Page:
China and Somalia on Tuesday (Aug 18) hit out at Taiwan for opening a representative office in the Republic of Somaliland after the two sides wove stronger ties.
Taiwan opened its office in the Somaliland capital Hargeisa on Monday, with the flags of both sides raised and their anthems played.
Beijing accused the authorities in Taiwan of separatism and acting with “desperation”.
Somalia’s foreign ministry condemned Taiwan’s move, describing that Taipei’s “reckless attempts to infringe on the sovereignty of the Federal Republic of Somalia and violate its territorial integrity”.
Taiwan is officially recognized by only 15 countries – seven of its diplomatic allies switched to establish formal ties with China after President Tsai Ing-wen came to power in 2016.
Tsai describes Taiwan as already independent, but China, which views Taiwan as its own territory, has vowed to seize it one day, by force if necessary, especially if the island formally declares independence.
An important milestone for the #Taiwan–#Somaliland partnership! Today we opened the Taiwan Representative Office in Somaliland. We are bound together by our shared values of freedom, democracy, justice & the rule of law, ideals that will guide our future cooperation. pic.twitter.com/upAcpnJGfp
— 蔡英文 Tsai Ing-wen (@iingwen) August 17, 2020
Taiwan has for decades been engaged in a diplomatic tug-of-war with Beijing in which each side tries to woo the other’s allies with financial and other incentives.
Chinese foreign ministry spokesman Zhao Lijian told a regular press briefing that Beijing “firmly opposes Taiwan and Somaliland setting up official organizations or conducting official relations with each other”.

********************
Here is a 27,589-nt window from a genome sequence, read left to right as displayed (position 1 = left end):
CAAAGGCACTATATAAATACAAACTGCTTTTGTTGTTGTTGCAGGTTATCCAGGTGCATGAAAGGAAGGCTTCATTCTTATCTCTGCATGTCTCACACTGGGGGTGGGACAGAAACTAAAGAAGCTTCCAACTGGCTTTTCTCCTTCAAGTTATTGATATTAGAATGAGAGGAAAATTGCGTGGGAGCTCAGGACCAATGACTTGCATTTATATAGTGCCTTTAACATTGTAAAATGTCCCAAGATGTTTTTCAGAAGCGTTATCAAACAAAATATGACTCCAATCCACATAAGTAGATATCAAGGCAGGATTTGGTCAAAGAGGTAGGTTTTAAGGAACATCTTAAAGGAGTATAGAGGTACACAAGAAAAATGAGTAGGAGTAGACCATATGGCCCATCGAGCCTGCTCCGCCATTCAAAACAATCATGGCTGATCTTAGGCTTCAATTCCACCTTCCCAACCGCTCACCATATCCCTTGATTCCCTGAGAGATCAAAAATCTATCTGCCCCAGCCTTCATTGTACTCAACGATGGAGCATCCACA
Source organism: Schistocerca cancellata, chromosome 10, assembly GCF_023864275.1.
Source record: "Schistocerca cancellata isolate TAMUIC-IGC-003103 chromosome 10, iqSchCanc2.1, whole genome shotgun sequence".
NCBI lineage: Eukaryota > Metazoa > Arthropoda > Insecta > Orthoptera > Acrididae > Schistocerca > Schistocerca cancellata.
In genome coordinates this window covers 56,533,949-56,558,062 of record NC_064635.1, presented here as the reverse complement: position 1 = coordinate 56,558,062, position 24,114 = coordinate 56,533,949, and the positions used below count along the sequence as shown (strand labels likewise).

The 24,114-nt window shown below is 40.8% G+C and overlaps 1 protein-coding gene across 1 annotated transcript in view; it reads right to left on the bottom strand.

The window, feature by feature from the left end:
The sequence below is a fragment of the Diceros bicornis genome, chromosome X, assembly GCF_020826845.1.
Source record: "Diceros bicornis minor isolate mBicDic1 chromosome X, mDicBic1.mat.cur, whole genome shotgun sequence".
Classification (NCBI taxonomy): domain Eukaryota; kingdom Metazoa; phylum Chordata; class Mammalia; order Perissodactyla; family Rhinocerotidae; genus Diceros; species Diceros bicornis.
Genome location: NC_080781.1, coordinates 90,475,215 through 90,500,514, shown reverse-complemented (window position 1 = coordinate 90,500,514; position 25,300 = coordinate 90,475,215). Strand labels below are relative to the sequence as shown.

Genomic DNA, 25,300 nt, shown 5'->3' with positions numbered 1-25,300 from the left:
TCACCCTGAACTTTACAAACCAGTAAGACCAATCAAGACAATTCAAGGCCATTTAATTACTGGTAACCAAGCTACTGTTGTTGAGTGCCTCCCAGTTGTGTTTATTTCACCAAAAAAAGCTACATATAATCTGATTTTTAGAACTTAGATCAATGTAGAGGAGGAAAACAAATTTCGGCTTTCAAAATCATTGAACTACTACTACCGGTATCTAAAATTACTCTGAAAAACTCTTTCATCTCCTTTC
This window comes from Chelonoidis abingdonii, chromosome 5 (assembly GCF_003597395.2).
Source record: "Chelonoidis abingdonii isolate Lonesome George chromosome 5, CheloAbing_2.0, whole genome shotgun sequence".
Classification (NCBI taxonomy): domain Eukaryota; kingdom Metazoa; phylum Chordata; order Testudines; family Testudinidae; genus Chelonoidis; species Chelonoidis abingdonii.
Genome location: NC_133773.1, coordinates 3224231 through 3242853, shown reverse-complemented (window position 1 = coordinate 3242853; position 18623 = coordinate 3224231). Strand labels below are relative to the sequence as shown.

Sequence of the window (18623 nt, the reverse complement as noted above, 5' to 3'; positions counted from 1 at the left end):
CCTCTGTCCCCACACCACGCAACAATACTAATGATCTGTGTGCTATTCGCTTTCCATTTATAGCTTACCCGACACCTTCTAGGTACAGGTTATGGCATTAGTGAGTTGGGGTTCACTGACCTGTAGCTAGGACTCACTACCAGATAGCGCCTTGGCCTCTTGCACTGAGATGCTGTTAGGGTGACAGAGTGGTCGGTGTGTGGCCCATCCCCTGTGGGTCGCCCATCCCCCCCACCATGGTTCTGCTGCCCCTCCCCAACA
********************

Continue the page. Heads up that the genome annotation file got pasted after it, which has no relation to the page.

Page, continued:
“There is only one China in the world and Taiwan is an inseparable part of it,” Zhao said.
China firmly opposes the establishment of any official institution and any official exchanges between Taiwan and Somaliland. There is only one China in the world and Taiwan is an inalienable part of China. The DPP authorities’ separatist moves will never succeed. pic.twitter.com/yNWQiNEeSb
— Spokesperson发言人办公室 (@MFA_China) August 18, 2020
Somaliland is in a somewhat similar position to Taiwan. In 1991, Somaliland has withdrawn itself from its former union with Somalia, created in July 1960 after both countries gained independence from their former colonies, Britain and Italy respectively, but remains unrecognized by the international community.
While anarchic southern Somalia has been riven by years of fighting between multiple militia forces and Islamist violence, Somaliland has enjoyed relative peace.
The statement from the Somali foreign ministry urged Taiwan to “cease its misinformed ventures into any part” of its territory.
Read below the full statement of Somalia’s government:
“The Federal Government of Somalia condemned Taiwan’s reckless attempts to infringe on the Sovereignty of the Federal Republic of Somalia and violate its Territorial Integrity.
The Federal Government of Somalia repudiates such misguided endeavors that seek to sow discord and division among our people.
The Federal Republic of Somalia stands to protect its Sovereignty, the Unity of its People, and its Territorial Integrity.
Somalia affirms its position of respect for the Principle of Sovereignty of States in accordance with the International Law and the Charters of the United Nations.
The Federal Government of Somalia therefore, calls on Taiwan to cease its misinformed ventures into any part of the territory of the Federal Republic of Somalia. These Principles are non-negotiable to the Federal Government of Somalia.
The Federal Government of Somalia shall undertake necessary measures within international law to protect the country’s Unity, Sovereignty, Territorial Integrity, and Political Independence.”